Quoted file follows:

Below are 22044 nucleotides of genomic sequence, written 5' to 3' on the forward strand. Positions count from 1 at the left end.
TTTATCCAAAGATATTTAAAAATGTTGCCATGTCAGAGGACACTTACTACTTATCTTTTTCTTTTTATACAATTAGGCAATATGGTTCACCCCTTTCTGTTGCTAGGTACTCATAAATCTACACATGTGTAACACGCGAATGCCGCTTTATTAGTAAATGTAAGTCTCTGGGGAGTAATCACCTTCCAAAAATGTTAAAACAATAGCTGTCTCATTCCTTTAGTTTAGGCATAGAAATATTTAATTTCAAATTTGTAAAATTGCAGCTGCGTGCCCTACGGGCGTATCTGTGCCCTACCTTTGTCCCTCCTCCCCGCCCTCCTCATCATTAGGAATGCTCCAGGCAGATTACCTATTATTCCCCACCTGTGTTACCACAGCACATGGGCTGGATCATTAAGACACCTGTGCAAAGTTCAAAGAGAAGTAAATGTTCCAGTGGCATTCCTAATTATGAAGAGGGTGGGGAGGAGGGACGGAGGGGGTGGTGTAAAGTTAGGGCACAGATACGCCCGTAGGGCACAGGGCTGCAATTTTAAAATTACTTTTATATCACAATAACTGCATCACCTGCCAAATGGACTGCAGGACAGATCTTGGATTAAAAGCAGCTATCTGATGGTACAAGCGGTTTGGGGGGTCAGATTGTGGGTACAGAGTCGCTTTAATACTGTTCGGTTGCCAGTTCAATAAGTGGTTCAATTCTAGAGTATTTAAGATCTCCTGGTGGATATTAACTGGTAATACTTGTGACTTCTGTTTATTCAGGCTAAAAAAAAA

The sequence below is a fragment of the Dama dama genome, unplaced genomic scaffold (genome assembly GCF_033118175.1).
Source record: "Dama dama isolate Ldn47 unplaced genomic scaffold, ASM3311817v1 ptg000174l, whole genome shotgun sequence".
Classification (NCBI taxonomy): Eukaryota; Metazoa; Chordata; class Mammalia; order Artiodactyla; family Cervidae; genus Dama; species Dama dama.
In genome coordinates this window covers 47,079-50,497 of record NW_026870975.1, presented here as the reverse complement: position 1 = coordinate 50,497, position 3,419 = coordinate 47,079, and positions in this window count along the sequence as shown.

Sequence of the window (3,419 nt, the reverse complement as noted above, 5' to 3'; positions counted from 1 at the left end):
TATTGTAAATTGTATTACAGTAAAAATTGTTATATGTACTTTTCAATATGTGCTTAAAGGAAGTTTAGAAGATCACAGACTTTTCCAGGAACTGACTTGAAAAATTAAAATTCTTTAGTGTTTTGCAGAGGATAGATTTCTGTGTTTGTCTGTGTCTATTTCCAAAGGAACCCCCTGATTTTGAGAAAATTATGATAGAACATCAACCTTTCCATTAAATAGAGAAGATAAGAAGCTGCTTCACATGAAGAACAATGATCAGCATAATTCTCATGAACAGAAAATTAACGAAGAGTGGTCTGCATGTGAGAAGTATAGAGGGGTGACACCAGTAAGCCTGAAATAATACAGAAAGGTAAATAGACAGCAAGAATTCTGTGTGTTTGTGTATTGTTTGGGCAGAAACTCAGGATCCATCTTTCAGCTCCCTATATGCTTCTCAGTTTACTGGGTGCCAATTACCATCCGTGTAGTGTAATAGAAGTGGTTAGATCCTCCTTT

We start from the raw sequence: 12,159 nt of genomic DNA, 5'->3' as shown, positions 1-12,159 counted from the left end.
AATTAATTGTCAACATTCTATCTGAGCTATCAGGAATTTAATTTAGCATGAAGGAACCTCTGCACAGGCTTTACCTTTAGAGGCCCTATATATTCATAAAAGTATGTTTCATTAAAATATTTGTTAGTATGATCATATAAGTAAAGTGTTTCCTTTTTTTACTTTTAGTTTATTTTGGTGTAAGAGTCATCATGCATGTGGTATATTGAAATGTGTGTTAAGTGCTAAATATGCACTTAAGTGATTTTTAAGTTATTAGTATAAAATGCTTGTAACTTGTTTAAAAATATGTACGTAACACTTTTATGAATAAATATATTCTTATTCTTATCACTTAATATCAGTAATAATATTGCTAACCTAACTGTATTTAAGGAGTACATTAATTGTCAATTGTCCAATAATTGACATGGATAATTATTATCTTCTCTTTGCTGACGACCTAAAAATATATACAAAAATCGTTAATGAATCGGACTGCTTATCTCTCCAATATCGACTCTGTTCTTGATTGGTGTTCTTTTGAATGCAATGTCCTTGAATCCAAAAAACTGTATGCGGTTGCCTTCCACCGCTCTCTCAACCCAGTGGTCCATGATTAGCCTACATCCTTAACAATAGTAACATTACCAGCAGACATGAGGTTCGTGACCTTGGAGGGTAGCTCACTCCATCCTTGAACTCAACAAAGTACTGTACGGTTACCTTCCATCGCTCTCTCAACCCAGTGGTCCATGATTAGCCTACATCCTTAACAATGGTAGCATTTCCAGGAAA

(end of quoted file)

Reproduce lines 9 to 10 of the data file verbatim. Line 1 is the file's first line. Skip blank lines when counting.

We start from the raw sequence: 12,159 nt of genomic DNA, 5'->3' as shown, positions 1-12,159 counted from the left end.
AATTAATTGTCAACATTCTATCTGAGCTATCAGGAATTTAATTTAGCATGAAGGAACCTCTGCACAGGCTTTACCTTTAGAGGCCCTATATATTCATAAAAGTATGTTTCATTAAAATATTTGTTAGTATGATCATATAAGTAAAGTGTTTCCTTTTTTTACTTTTAGTTTATTTTGGTGTAAGAGTCATCATGCATGTGGTATATTGAAATGTGTGTTAAGTGCTAAATATGCACTTAAGTGATTTTTAAGTTATTAGTATAAAATGCTTGTAACTTGTTTAAAAATATGTACGTAACACTTTTATGAATAAATATATTCTTATTCTTATCACTTAATATCAGTAATAATATTGCTAACCTAACTGTATTTAAGGAGTACATTAATTGTCAATTGTCCAATAATTGACATGGATAATTATTATCTTCTCTTTGCTGACGACCTAAAAATATATACAAAAATCGTTAATGAATCGGACTGCTTATCTCTCCAATATCGACTCTGTTCTTGATTGGTGTTCTTTTGAATGCAATGTCCTTGAATCCAAAAAACTGTATGCGGTTGCCTTCCACCGCTCTCTCAACCCAGTGGTCCATGATTAGCCTACATCCTTAACAATAGTAACATTACCAGCAGACATGAGGTTCGTGACCTTGGAGGGTAGCTCACTCCATCCTTGAACTCAACAAAGTACTGTACGGTTACCTTCCATCGCTCTCTCAACCCAGTGGTCCATGATTAGCCTACATCCTTAACAATGGTAGCATTTCCAGGAAA